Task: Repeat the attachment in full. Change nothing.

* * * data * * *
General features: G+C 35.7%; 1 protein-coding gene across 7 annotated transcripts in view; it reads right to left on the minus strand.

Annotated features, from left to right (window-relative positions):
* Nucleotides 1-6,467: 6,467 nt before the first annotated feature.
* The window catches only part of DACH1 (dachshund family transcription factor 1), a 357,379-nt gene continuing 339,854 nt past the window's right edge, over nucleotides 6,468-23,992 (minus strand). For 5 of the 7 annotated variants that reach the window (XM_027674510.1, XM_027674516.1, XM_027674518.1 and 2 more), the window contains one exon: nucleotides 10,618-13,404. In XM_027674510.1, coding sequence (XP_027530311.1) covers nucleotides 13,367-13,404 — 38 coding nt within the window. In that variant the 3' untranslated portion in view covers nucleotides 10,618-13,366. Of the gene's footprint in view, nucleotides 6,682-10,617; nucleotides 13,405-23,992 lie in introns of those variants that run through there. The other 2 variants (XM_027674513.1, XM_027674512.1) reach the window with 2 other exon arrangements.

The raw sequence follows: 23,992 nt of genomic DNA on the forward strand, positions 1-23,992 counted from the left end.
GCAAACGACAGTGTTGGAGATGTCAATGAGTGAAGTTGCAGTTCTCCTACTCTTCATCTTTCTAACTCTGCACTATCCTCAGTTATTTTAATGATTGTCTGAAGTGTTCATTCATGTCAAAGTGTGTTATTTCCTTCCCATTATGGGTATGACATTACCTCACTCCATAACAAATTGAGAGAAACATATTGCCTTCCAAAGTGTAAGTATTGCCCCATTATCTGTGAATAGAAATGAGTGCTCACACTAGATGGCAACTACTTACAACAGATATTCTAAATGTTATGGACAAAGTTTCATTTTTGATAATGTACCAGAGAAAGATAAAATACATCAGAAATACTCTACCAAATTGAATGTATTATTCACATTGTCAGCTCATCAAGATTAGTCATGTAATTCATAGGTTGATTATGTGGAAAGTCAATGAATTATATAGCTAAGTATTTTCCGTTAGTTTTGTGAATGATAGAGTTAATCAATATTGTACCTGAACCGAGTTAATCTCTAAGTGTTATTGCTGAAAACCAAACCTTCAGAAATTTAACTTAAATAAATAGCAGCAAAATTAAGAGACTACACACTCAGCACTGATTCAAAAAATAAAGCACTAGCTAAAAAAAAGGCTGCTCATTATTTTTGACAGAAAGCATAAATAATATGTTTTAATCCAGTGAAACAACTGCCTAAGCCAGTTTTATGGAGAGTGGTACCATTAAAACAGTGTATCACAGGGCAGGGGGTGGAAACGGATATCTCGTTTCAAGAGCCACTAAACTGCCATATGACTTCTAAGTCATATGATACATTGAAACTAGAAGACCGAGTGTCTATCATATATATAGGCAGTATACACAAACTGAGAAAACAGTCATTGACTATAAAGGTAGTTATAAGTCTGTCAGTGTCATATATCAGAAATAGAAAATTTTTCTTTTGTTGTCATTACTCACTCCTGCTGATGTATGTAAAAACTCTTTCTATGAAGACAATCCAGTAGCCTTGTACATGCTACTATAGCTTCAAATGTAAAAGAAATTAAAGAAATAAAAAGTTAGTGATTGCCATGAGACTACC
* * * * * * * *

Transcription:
General features: G+C 35.7%; 1 protein-coding gene across 7 annotated transcripts in view; it reads right to left on the minus strand.

Annotated features, from left to right (window-relative positions):
* Nucleotides 1-6,467: 6,467 nt before the first annotated feature.
* The window catches only part of DACH1 (dachshund family transcription factor 1), a 357,379-nt gene continuing 339,854 nt past the window's right edge, over nucleotides 6,468-23,992 (minus strand). For 5 of the 7 annotated variants that reach the window (XM_027674510.1, XM_027674516.1, XM_027674518.1 and 2 more), the window contains one exon: nucleotides 10,618-13,404. In XM_027674510.1, coding sequence (XP_027530311.1) covers nucleotides 13,367-13,404 — 38 coding nt within the window. In that variant the 3' untranslated portion in view covers nucleotides 10,618-13,366. Of the gene's footprint in view, nucleotides 6,682-10,617; nucleotides 13,405-23,992 lie in introns of those variants that run through there. The other 2 variants (XM_027674513.1, XM_027674512.1) reach the window with 2 other exon arrangements.

The raw sequence follows: 23,992 nt of genomic DNA on the forward strand, positions 1-23,992 counted from the left end.
GCAAACGACAGTGTTGGAGATGTCAATGAGTGAAGTTGCAGTTCTCCTACTCTTCATCTTTCTAACTCTGCACTATCCTCAGTTATTTTAATGATTGTCTGAAGTGTTCATTCATGTCAAAGTGTGTTATTTCCTTCCCATTATGGGTATGACATTACCTCACTCCATAACAAATTGAGAGAAACATATTGCCTTCCAAAGTGTAAGTATTGCCCCATTATCTGTGAATAGAAATGAGTGCTCACACTAGATGGCAACTACTTACAACAGATATTCTAAATGTTATGGACAAAGTTTCATTTTTGATAATGTACCAGAGAAAGATAAAATACATCAGAAATACTCTACCAAATTGAATGTATTATTCACATTGTCAGCTCATCAAGATTAGTCATGTAATTCATAGGTTGATTATGTGGAAAGTCAATGAATTATATAGCTAAGTATTTTCCGTTAGTTTTGTGAATGATAGAGTTAATCAATATTGTACCTGAACCGAGTTAATCTCTAAGTGTTATTGCTGAAAACCAAACCTTCAGAAATTTAACTTAAATAAATAGCAGCAAAATTAAGAGACTACACACTCAGCACTGATTCAAAAAATAAAGCACTAGCTAAAAAAAAGGCTGCTCATTATTTTTGACAGAAAGCATAAATAATATGTTTTAATCCAGTGAAACAACTGCCTAAGCCAGTTTTATGGAGAGTGGTACCATTAAAACAGTGTATCACAGGGCAGGGGGTGGAAACGGATATCTCGTTTCAAGAGCCACTAAACTGCCATATGACTTCTAAGTCATATGATACATTGAAACTAGAAGACCGAGTGTCTATCATATATATAGGCAGTATACACAAACTGAGAAAACAGTCATTGACTATAAAGGTAGTTATAAGTCTGTCAGTGTCATATATCAGAAATAGAAAATTTTTCTTTTGTTGTCATTACTCACTCCTGCTGATGTATGTAAAAACTCTTTCTATGAAGACAATCCAGTAGCCTTGTACATGCTACTATAGCTTCAAATGTAAAAGAAATTAAAGAAATAAAAAGTTAGTGATTGCCATGAGACTACC